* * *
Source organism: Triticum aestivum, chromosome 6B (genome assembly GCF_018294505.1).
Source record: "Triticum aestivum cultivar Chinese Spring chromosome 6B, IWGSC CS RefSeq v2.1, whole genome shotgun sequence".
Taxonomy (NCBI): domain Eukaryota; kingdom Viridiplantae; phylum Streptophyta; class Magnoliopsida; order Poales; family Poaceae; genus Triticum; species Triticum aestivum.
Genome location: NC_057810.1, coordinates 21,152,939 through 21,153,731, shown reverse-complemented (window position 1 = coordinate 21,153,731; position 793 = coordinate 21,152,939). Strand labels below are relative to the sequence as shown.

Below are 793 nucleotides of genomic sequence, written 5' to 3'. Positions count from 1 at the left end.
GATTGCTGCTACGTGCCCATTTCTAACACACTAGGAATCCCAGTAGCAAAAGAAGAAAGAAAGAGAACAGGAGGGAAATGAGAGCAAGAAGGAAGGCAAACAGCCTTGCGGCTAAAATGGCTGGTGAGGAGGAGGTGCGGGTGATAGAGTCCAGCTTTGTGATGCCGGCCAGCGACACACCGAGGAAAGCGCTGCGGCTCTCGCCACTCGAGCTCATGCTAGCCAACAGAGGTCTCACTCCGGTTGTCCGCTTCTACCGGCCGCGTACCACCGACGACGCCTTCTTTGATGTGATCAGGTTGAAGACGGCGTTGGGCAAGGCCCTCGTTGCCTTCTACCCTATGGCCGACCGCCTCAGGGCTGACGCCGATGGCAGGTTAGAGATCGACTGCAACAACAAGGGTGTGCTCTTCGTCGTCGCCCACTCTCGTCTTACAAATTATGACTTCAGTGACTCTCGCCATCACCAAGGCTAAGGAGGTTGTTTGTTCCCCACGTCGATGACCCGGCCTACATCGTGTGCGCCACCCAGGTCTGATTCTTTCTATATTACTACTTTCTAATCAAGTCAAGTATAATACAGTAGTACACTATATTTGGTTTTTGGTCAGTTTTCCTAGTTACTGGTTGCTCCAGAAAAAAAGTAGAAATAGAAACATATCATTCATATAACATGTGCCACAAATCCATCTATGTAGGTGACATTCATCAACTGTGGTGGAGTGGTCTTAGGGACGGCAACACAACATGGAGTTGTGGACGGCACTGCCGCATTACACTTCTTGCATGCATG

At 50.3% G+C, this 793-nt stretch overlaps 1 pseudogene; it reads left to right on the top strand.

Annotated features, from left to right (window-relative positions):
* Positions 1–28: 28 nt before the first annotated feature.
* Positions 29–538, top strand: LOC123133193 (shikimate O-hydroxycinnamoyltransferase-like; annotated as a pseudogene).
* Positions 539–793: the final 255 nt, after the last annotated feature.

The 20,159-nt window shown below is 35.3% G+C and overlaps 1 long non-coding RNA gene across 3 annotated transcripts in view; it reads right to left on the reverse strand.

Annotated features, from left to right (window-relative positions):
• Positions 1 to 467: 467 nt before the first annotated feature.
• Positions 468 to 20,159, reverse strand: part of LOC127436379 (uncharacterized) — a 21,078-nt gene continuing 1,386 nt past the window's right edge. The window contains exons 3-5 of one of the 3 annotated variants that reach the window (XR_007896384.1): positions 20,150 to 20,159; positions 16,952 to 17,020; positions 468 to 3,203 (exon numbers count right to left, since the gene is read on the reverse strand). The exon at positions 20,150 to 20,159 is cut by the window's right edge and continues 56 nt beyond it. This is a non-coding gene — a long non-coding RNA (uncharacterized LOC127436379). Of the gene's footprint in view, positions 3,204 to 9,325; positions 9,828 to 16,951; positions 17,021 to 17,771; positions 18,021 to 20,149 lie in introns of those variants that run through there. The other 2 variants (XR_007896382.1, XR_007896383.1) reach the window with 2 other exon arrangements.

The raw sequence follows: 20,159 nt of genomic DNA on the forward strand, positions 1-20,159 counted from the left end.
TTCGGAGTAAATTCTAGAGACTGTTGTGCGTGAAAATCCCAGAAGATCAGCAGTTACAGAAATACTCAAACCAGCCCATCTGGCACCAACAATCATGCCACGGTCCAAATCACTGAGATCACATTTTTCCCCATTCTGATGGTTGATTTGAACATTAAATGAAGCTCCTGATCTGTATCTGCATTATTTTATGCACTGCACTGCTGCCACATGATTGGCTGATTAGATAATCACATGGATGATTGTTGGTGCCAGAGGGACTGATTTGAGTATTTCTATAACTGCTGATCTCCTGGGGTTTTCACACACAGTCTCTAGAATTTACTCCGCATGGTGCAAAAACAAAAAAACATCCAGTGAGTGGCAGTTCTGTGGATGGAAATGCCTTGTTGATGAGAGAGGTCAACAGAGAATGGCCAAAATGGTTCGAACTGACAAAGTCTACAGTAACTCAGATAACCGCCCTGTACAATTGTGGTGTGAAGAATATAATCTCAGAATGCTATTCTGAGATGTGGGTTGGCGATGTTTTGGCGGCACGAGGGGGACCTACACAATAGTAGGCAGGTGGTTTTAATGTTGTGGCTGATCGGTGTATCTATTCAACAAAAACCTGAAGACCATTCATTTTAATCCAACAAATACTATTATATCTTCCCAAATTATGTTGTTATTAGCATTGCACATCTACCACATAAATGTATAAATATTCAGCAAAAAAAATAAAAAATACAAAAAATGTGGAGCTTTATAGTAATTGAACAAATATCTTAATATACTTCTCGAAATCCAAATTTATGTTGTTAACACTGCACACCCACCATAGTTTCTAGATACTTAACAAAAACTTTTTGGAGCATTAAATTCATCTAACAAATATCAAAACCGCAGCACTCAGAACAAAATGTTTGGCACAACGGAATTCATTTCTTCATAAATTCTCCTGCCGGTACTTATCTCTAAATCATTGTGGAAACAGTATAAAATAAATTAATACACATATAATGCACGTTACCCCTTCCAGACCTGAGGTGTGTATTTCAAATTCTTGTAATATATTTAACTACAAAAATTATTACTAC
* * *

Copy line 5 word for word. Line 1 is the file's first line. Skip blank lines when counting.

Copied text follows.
Below are 793 nucleotides of genomic sequence, written 5' to 3'. Positions count from 1 at the left end.